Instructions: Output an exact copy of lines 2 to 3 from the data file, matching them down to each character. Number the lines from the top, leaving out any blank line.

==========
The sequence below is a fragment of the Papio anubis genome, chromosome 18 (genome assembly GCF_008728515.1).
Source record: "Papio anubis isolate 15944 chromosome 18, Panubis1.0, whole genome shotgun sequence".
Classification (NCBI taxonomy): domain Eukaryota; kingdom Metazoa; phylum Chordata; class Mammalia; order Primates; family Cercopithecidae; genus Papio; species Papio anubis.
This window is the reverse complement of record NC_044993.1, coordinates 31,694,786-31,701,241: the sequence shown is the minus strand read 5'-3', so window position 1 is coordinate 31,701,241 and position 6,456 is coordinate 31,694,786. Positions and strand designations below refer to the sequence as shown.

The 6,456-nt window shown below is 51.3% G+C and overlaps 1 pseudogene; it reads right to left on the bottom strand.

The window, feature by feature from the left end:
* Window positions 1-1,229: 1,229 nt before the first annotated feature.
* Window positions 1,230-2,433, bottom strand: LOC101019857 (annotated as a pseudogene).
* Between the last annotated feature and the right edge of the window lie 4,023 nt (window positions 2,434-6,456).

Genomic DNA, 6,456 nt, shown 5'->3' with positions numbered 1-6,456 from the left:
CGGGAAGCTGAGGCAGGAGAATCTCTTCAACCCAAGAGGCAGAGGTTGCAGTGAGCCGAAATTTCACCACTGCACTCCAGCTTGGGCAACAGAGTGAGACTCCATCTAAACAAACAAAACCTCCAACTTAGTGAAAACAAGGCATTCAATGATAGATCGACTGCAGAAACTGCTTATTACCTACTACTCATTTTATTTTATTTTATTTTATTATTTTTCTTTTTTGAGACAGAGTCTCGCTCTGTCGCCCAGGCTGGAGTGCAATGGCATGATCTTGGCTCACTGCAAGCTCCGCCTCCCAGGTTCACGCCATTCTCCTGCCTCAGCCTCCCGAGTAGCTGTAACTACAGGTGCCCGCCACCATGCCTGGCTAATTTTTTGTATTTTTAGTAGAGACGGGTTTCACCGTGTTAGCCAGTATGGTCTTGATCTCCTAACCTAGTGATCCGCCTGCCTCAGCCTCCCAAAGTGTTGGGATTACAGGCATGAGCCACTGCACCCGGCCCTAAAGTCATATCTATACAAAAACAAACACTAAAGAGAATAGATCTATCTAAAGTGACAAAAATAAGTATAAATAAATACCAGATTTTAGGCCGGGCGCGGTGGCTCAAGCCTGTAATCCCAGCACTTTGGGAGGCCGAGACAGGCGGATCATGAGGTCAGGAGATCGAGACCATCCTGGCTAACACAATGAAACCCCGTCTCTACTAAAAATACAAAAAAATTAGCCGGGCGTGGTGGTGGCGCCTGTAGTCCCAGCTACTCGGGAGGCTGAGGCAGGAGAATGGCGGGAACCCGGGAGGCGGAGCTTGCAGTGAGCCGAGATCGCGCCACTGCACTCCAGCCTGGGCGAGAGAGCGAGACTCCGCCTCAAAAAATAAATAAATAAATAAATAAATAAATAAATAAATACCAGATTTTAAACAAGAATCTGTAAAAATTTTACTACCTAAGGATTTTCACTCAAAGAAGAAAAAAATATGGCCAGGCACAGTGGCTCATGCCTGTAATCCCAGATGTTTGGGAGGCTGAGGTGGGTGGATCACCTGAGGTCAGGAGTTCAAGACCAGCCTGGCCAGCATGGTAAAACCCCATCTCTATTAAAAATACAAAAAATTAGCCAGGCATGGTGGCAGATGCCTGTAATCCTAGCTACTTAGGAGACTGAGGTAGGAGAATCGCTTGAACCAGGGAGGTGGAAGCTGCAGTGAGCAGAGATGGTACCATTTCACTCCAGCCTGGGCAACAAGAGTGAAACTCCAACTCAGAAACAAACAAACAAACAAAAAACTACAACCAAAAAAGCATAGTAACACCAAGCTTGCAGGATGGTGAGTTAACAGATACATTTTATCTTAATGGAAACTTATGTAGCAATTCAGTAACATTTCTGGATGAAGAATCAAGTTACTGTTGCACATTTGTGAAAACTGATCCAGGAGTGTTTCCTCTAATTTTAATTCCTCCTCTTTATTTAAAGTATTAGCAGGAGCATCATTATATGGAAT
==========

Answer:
Source record: "Papio anubis isolate 15944 chromosome 18, Panubis1.0, whole genome shotgun sequence".
Classification (NCBI taxonomy): domain Eukaryota; kingdom Metazoa; phylum Chordata; class Mammalia; order Primates; family Cercopithecidae; genus Papio; species Papio anubis.